In fact, A&D’s internal experiment verified that virtually no strain occurs at all after 3,000 repeated pipettings over a 5 hour period.
Advanced multiple dispensing function
The MPA series has two more functions distinctive of electronic pipettes that greatly reduce time, stress and error associated with certain pipetting tasks.
One is the “multiple dispensing” mode, in which the pipette dispenses one aspirated volume (e.g. 1200 μL) by multiple installments of a smaller volume (e.g. 100 μL x 12 times). This function is highly useful when researchers need to repeatedly deliver the same amount of sample into a microplate, etc.
With conventional electronic pipettes, the first installment of multiple dispensing was typically inaccurate due to a mechanical backlash that occurred when the operation switched from aspirating to dispensing. The MPA series automatically corrects this error by discharging a small amount of sample immediately after aspiration so that the piston is always set in the descending direction before the dispensing starts (patent pending).
The other is the “mixing” mode, in which the pipette executes a set number of aspirating-dispensing cycles (by approx. 2/3 of the set volume) to mix and homogenize different kinds of liquids in the receiving vessel with one key press. With a manual pipette, the same task is especially laborious and also difficult to perform correctly when the mixing volume is small (prone to produce air bubbles).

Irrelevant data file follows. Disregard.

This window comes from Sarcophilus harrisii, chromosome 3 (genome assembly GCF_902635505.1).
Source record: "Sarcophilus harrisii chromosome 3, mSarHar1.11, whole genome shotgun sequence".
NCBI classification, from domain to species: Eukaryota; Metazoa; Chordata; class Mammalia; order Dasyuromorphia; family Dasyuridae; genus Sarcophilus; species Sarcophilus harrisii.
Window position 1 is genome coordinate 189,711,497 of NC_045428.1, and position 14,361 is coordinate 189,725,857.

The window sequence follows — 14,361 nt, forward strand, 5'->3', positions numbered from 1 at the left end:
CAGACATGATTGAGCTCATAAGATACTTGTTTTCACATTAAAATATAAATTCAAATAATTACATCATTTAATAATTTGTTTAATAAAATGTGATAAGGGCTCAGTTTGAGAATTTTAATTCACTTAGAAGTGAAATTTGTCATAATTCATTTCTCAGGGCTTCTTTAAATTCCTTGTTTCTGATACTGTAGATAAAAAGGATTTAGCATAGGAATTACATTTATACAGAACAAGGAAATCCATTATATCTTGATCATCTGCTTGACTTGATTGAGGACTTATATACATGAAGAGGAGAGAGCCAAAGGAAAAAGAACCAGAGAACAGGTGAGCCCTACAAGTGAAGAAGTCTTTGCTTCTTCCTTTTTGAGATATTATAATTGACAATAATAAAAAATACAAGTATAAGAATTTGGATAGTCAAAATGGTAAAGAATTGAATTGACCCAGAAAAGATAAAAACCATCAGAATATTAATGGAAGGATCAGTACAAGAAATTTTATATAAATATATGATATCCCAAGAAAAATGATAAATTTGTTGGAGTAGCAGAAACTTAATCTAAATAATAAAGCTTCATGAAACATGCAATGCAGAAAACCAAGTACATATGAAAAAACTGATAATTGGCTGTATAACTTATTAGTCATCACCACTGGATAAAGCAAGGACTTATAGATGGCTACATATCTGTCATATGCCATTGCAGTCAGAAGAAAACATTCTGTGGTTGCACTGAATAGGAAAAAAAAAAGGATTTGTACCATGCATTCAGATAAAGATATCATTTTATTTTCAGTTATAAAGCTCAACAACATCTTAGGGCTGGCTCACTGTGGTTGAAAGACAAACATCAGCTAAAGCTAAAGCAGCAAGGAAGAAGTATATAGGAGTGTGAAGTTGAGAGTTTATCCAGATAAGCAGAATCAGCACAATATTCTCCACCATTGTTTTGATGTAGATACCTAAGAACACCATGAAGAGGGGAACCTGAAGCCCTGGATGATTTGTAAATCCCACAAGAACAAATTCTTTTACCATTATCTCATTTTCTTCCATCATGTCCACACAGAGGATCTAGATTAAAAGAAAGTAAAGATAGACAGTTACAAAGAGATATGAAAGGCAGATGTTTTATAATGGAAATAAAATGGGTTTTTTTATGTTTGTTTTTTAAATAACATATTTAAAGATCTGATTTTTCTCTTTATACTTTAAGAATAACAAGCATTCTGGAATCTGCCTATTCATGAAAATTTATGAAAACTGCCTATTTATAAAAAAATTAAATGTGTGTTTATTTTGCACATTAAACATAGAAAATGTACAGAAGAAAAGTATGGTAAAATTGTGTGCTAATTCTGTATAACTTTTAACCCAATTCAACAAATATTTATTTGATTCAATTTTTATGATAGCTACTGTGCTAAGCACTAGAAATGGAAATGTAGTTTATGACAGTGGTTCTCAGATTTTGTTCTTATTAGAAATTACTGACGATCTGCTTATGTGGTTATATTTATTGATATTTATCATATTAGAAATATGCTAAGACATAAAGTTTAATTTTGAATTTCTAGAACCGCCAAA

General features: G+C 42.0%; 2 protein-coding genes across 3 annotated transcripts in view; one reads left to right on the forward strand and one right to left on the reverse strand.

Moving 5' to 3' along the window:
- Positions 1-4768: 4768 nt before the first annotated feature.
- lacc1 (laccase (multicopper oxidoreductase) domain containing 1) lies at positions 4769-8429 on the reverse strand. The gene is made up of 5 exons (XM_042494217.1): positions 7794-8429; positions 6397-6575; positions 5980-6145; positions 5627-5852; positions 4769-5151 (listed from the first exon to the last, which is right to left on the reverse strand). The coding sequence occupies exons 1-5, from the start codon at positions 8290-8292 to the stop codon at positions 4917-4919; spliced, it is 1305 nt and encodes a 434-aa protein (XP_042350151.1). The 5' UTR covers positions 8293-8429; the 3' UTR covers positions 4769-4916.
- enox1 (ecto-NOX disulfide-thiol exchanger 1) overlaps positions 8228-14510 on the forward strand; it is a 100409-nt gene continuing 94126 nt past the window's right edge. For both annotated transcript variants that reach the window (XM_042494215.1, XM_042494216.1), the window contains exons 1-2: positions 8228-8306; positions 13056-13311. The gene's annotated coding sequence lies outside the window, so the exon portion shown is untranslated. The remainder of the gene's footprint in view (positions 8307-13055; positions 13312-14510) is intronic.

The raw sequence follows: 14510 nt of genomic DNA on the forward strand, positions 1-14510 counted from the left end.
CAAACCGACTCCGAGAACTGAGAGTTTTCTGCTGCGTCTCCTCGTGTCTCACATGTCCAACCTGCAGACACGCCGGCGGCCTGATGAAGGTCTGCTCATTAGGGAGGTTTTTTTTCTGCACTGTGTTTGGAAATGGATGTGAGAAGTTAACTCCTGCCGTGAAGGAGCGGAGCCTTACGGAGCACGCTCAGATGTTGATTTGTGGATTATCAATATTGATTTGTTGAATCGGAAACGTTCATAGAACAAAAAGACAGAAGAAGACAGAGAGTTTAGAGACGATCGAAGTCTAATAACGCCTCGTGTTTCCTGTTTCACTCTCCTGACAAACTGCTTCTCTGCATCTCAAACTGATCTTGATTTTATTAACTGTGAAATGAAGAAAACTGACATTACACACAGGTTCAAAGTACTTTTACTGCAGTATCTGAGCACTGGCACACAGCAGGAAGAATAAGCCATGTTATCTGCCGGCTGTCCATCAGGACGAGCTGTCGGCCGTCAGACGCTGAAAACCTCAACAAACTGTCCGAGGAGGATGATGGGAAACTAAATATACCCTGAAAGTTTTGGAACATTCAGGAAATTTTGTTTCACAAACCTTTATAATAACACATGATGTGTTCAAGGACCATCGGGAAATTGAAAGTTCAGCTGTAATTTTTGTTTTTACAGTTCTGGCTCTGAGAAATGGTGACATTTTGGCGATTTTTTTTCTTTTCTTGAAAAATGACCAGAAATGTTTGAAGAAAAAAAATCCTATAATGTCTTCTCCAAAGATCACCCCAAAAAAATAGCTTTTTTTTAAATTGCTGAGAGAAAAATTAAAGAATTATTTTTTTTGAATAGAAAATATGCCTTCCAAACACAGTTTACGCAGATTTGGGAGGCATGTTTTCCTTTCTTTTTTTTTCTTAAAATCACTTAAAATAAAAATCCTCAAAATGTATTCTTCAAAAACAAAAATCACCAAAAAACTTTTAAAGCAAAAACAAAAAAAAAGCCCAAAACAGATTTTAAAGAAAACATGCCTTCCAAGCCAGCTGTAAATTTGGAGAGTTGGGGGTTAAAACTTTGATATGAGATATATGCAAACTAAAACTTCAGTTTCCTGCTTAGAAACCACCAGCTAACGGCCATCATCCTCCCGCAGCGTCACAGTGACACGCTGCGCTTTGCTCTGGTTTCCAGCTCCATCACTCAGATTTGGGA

Practical and user-friendly industrial design
Besides the operation (plunger) key being set underneath the forefinger, there are other design features that make long hours of operation less tiresome. Specifically, the display section of the MPA series is made compact and located so that the center of gravity of the pipette weight is lowered and does not deviate from the axis of grip. This makes the device feel surprisingly lightweight, much counter to the often-heard complaint that electronic pipettes are too heavy.
Another frustration users would feel with previous electronic pipettes was that they were easily breakable by dropping – their LCD panels in particular – which would incur high costs in time and money for repair. As a countermeasure, the MPA series has padding set on the four corners of the head, increasing resistance to impacts from falls (patent pending). On top of this, the finger hook that rests on the middle finger is long and curved in such a way that the pipette will remain perched in the hand even when the grip is loosened.
Additional details can be found on the A&D website at http://www.aandd.jp/
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A&D Company, Limited, headquartered in Tokyo, take advantage of their world-class analog and digital signal processing technologies to produce a diverse array of laboratory and industrial measuring equipment. In particular, they are known as Japan’s top manufacturer of electronic weighing instruments ranging from ultrasensitive micro analytical balances to scales of several tons of capacity. Their innovations are always aimed at providing users with high practical utility and high value for the price. To find further information on A&D, visit http://www.aandd.jp/
Mr. Michihito Matsuura